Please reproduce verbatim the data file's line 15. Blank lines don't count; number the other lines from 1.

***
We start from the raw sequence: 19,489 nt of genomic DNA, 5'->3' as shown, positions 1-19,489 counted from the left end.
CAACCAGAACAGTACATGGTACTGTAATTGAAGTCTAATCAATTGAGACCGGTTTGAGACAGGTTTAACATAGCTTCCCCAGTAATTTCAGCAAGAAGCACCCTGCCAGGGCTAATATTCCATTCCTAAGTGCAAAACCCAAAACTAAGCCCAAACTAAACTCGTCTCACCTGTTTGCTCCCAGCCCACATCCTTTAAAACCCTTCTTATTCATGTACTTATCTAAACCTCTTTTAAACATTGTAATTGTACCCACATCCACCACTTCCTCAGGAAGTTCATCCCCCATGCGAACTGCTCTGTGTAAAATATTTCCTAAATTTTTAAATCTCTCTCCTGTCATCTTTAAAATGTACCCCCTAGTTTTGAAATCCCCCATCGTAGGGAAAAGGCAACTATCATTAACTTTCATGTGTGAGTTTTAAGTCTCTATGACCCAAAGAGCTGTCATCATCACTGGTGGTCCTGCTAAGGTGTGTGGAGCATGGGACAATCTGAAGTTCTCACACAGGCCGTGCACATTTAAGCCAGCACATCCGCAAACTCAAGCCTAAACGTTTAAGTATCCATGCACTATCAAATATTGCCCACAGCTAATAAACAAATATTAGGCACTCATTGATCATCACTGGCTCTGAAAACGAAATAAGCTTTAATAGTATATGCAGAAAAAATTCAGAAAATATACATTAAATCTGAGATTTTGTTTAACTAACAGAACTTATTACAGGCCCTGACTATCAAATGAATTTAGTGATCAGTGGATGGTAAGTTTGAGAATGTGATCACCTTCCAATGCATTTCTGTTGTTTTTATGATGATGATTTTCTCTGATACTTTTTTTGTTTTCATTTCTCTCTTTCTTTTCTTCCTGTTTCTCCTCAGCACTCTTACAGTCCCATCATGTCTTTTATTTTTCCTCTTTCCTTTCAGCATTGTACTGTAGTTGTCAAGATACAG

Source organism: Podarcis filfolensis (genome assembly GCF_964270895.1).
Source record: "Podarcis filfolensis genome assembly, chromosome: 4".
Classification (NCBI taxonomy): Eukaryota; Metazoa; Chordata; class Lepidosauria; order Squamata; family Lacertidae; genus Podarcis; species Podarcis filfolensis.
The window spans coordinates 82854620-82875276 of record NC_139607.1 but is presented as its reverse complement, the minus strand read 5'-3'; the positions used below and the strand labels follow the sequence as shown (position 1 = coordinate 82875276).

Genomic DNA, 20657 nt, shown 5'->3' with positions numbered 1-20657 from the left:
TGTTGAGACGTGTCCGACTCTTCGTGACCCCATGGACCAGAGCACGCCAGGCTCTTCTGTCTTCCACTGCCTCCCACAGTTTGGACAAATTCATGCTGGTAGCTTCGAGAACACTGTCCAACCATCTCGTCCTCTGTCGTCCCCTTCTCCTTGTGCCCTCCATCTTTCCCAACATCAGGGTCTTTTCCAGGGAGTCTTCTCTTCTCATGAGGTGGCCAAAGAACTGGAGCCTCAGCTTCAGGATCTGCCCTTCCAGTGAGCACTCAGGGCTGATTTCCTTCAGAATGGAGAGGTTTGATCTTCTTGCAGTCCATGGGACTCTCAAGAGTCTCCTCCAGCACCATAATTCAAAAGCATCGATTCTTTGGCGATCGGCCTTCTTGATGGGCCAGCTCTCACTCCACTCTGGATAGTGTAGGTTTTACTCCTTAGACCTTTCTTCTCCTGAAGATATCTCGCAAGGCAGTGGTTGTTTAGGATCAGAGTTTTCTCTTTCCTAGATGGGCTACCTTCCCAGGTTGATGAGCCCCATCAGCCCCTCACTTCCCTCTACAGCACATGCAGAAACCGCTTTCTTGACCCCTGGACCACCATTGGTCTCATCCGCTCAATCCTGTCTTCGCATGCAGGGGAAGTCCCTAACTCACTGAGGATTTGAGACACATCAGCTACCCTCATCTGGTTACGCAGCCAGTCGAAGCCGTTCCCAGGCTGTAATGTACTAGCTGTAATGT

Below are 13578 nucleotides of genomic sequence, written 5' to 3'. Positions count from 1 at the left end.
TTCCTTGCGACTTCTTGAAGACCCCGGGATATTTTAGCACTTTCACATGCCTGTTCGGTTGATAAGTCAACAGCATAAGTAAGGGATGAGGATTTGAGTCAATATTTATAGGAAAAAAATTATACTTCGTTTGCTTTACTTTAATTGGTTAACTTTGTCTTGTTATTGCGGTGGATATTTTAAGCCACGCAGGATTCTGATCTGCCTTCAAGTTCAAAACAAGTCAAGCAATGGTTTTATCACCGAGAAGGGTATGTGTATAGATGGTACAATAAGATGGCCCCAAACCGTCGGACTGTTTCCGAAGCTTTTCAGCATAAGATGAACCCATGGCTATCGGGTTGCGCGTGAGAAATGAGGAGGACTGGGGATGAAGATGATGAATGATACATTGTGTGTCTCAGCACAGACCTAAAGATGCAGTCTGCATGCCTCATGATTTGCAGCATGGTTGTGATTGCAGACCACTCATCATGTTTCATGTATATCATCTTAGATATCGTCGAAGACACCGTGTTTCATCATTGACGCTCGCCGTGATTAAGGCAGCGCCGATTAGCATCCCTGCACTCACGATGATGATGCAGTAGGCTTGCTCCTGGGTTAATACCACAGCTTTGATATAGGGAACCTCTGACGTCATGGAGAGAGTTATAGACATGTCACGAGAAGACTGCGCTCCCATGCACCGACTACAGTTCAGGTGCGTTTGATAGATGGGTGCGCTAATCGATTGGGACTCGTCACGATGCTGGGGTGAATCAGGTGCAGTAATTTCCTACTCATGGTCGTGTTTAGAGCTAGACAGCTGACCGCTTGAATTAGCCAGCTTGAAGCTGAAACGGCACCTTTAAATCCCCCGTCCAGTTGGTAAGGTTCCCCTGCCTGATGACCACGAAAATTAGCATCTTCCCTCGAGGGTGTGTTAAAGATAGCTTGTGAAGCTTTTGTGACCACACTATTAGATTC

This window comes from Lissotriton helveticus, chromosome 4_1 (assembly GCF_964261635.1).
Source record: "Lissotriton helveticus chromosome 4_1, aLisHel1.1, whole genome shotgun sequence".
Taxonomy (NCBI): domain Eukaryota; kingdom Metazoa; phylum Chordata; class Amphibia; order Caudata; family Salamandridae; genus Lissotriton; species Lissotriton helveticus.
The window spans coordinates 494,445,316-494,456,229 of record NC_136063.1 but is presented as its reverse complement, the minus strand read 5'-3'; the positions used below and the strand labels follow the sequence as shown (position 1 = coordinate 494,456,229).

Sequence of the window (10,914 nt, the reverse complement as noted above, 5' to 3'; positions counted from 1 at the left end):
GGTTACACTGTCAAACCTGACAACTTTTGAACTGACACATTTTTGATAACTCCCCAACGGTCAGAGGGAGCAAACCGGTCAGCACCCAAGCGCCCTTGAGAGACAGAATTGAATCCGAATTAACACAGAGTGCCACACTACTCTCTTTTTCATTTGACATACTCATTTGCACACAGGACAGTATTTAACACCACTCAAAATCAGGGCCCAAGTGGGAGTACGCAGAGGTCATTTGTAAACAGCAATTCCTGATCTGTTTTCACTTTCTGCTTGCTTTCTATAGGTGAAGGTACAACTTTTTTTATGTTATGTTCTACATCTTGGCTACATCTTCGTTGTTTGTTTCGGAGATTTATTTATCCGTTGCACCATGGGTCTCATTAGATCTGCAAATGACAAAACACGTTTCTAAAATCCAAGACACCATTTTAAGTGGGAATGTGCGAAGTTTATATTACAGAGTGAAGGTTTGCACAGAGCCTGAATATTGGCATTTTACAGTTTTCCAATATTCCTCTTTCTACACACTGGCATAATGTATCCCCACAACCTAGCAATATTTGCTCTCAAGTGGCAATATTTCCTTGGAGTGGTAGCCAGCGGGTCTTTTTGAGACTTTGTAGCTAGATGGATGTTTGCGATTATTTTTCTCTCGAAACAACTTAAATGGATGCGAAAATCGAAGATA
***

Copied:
Sequence of the window (10,914 nt, the reverse complement as noted above, 5' to 3'; positions counted from 1 at the left end):